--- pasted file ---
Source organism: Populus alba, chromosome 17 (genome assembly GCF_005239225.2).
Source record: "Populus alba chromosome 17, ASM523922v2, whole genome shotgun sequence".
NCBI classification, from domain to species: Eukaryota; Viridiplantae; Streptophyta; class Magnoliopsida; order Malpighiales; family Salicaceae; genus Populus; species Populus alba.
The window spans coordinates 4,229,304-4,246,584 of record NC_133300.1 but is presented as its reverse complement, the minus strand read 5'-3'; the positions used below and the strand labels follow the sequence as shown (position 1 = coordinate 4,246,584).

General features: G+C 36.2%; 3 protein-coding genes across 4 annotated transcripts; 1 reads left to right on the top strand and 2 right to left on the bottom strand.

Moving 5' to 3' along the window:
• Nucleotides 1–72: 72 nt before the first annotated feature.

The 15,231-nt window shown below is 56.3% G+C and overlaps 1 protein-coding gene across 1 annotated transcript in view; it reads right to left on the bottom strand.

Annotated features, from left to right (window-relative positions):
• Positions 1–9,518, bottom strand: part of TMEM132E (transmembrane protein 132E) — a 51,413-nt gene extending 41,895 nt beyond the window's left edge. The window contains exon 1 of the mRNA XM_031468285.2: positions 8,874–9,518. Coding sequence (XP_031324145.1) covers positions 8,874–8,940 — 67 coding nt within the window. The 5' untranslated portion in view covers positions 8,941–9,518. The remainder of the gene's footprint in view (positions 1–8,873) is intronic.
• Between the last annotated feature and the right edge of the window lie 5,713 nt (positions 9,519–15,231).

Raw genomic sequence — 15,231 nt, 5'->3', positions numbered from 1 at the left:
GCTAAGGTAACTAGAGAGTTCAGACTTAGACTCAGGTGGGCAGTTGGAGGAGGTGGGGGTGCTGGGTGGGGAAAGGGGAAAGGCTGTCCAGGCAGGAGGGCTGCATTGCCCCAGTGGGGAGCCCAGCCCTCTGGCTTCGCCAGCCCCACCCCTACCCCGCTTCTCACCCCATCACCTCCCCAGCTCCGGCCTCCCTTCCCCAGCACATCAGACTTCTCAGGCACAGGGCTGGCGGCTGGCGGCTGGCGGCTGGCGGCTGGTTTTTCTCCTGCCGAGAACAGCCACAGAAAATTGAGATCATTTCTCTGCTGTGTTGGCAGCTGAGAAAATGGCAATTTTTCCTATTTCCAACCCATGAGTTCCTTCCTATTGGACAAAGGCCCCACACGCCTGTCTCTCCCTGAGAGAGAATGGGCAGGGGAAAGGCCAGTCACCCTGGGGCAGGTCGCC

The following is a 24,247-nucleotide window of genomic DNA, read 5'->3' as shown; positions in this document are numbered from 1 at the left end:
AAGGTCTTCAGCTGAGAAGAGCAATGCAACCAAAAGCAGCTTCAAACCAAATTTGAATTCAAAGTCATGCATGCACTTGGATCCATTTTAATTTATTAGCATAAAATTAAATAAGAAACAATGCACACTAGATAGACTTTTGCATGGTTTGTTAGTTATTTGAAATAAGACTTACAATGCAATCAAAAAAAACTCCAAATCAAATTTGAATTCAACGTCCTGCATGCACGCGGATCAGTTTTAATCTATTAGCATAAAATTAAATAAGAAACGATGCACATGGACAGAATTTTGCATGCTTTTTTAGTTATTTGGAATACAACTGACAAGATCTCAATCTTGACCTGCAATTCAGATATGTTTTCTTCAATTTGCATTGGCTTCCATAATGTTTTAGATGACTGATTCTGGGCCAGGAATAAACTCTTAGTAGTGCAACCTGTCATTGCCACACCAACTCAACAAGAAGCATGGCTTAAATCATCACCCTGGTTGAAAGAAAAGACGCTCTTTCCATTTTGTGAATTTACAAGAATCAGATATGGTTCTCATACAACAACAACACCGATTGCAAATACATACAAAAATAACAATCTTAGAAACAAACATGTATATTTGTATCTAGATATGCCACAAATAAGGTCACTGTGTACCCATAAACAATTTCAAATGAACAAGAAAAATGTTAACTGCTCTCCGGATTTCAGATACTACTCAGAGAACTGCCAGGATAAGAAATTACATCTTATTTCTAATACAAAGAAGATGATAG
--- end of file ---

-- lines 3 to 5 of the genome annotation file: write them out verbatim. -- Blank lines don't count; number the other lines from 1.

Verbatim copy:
NCBI classification, from domain to species: Eukaryota; Viridiplantae; Streptophyta; class Magnoliopsida; order Malpighiales; family Salicaceae; genus Populus; species Populus alba.
The window spans coordinates 4,229,304-4,246,584 of record NC_133300.1 but is presented as its reverse complement, the minus strand read 5'-3'; the positions used below and the strand labels follow the sequence as shown (position 1 = coordinate 4,246,584).

General features: G+C 36.2%; 3 protein-coding genes across 4 annotated transcripts; 1 reads left to right on the top strand and 2 right to left on the bottom strand.